Benjamin Franklin And Frederick Douglass: Similarities And Differences In The Early Years

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A significant difference between Frederick Douglass and Benjamin Franklin is one was born a free American and the other was born an American slave. The number one interest that both men share is the fact that they both started out with nothing and became famous figures in American History. The differences in both narrative reading ability are Franklin enhanced his learning ability through reading various books, and Douglass had no previous learning ability, yet he learned to read by giving food to hungry children. Both narratives have numerous similarities and differences as they were both indebted to working for someone.

Frederick Douglass being born into slavery had to work for his master, in contrast, Benjamin Franklin was indebted to working for his father than his brother. Even though Benjamin Franklin was not born into a poor family, he still had a desire to make a better life for himself. Therefore, he was not satisfied working in the candle and soap making business with his father, nor becoming part of the clergy. However, Frederick Douglass was not satisfied with his position in life being a slave, therefore he hungered for freedom from the bondage of the slave masters. Although during the 19th Century slaves were forbidden to learn any type of reading or writing, Douglass knew to learn to read was the key to his future. Therefore, he fully took advantage of every opportunity that he could to secretly learn how to read and write. This required him to educate himself at the risk of brutal punishment and then to take the even greater risk of an escape attempt.

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Although Benjamin Franklin was not able to go far in the field of education, he still developed a passion for books and would do just about anything to obtain books to read. However, buying books, or having to borrow books did not let this stop him from becoming a successful apprentice at his brother printer company. During these years, Mr. Franklin developed a book obsession and would do just about anything to obtain a variety of books to use as reading materials. He would even borrow books from various sources, basically, he used these books as a learning tool. It appears that his brother was somewhat jealous of his printing ability and did not value his work enough to let him print his opinion in the paper. Benjamin Franklin was afraid to even offer his brother any type of advice or opinion because he knew his brother would strongly oppose any suggestion that he would offer. Therefore, he secretly disguised his indemnity and began writing articles that his brother did publish in the daily papers. “In 1722, James unwittingly published one of his younger brother’s first essay, when he printed an editorial left on his desk signed “Silence Dogood,” the first in a series that Franklin produced over several months” (440). However, he decided that his plans for success could not be achieved working for his brother, because he stood in the way of him printing his literature. Therefore, decided to move on to advance his plans in the printing business.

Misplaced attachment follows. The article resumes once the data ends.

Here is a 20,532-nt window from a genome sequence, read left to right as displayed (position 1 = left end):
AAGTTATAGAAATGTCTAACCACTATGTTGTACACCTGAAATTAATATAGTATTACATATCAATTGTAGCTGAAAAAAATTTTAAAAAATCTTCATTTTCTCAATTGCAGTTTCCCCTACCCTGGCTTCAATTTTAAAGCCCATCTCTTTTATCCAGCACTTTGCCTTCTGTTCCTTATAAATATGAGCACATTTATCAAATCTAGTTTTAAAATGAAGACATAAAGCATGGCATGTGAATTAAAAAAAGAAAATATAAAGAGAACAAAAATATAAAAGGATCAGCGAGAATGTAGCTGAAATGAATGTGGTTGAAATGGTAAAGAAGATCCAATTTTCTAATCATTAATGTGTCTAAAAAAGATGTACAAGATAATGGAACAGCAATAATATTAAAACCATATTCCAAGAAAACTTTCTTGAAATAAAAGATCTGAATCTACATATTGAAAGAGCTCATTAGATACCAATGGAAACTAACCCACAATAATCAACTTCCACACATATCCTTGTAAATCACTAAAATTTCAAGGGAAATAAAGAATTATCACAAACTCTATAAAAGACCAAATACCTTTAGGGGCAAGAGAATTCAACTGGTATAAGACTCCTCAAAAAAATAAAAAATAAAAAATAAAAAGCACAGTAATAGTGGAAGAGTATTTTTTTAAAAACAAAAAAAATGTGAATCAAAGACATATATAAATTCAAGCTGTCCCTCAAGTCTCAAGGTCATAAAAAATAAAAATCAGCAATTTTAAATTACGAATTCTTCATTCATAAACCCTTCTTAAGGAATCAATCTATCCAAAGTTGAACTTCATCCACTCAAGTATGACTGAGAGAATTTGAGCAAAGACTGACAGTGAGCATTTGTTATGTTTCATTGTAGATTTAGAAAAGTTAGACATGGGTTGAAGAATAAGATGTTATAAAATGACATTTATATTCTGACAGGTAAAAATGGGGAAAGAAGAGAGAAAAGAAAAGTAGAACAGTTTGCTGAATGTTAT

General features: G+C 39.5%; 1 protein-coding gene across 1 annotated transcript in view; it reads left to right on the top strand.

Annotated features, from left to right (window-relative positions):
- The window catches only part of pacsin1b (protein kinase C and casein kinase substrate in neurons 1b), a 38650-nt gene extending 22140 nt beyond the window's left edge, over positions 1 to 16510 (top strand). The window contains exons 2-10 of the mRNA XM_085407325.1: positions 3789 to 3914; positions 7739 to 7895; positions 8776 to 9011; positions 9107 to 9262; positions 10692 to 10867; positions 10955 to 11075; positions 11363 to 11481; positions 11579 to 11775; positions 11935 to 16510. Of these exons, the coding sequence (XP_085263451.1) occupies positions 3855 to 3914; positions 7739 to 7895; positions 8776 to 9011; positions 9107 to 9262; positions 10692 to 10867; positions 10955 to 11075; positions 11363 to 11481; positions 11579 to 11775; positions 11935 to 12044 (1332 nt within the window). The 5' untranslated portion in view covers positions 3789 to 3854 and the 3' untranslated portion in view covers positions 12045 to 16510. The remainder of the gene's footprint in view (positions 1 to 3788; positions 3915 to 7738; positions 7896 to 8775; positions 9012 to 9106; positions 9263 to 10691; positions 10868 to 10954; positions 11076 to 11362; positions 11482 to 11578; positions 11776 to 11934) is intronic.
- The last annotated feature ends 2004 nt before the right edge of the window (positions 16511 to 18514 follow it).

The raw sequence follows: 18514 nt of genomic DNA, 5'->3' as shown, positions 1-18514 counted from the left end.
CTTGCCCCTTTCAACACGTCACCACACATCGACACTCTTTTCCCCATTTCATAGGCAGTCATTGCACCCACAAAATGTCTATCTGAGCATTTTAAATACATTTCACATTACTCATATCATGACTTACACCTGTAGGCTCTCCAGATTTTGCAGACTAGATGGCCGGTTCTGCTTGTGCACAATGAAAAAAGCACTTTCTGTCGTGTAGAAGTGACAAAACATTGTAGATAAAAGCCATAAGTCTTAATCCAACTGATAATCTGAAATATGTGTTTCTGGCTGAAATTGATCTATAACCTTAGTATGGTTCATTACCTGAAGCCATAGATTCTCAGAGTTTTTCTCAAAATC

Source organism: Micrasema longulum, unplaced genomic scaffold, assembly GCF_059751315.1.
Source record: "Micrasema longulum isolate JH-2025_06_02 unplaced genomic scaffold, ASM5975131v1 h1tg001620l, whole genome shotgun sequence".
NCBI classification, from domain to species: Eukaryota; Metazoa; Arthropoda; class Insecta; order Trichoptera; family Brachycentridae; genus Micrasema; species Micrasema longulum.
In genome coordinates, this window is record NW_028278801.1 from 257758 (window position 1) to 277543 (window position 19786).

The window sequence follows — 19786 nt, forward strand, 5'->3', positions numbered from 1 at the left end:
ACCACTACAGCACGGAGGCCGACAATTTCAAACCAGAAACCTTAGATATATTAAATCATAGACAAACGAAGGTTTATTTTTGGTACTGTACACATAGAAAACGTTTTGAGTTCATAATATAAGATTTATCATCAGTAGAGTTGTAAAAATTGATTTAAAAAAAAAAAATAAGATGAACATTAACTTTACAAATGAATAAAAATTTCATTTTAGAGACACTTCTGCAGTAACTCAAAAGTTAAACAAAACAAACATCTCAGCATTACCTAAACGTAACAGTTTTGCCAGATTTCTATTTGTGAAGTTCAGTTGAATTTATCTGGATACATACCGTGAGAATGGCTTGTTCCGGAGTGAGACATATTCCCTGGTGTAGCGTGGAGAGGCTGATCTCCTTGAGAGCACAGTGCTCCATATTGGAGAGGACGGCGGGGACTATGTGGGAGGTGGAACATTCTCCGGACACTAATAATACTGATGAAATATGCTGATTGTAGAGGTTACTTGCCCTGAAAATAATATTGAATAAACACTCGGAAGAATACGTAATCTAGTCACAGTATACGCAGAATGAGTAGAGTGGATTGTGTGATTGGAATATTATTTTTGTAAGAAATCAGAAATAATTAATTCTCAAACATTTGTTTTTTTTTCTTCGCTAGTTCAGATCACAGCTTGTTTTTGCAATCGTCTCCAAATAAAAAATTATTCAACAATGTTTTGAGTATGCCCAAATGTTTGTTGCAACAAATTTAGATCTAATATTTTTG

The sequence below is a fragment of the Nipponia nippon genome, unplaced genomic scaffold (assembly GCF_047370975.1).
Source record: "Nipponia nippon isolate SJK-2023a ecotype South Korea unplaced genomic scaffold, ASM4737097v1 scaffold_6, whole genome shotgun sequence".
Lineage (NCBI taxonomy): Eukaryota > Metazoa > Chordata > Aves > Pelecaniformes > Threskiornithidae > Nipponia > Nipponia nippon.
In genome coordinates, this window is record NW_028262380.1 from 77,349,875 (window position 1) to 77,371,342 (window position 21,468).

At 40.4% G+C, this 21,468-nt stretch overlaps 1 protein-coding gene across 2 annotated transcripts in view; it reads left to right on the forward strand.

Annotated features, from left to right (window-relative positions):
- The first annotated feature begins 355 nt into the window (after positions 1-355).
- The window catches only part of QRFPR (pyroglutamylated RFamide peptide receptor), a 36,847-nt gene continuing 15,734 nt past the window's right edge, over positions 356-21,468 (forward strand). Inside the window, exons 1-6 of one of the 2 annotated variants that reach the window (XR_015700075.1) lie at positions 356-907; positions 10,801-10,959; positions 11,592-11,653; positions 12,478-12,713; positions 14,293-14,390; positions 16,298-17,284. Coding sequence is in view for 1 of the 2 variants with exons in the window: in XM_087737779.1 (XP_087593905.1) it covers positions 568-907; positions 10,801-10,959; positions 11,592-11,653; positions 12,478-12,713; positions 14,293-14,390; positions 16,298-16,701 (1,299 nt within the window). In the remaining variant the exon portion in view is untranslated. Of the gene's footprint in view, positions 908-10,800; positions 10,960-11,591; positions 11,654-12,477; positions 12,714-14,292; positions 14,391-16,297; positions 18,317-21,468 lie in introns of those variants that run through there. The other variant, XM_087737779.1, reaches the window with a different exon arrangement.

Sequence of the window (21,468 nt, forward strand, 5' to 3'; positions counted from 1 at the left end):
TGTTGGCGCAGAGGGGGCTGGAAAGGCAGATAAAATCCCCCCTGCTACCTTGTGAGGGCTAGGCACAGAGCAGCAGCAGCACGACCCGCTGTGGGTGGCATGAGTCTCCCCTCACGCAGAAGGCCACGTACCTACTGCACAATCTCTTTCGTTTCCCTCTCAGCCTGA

Frederick Douglass like Benjamin Franklin knew that education was the key to fulling their American Dream. Both men basically had to learn on their own without obtaining a college degree. Douglass knew what it felt like to go to bed at night hungry at an early age. He also learned what it was like to be afraid of being punished, and not have the comfort of a mother’s love. During the 19th century, slaves were not able to love and comfort their children when they were sick, or afraid. For instance, many slave children were sold to other slaveholders, and sadly the mothers could not do anything to prevent their masters from taking their children. In this era, all slaves were considered the property of their masters.


  1. Jones, R. V. “Benjamin Franklin.” Notes and Records of the Royal Society of London, vol. 31, no. 2, 1977, pp. 201–225. JSTOR,
  2. Levine, Robert. American Literature. W. W. Norton & Company Inc., 2017.
  3. Levine, Robert. American Literature 1820-1865. W. W. Norton & Company Inc., 2017.
  4. Warnick, Brian R. 'Oppression, Freedom, and the Education of Frederick Douglass.' Philosophical Studies in Education 39 (2008): 24-34. ProQuest. Web. 1 Dec. 2019.
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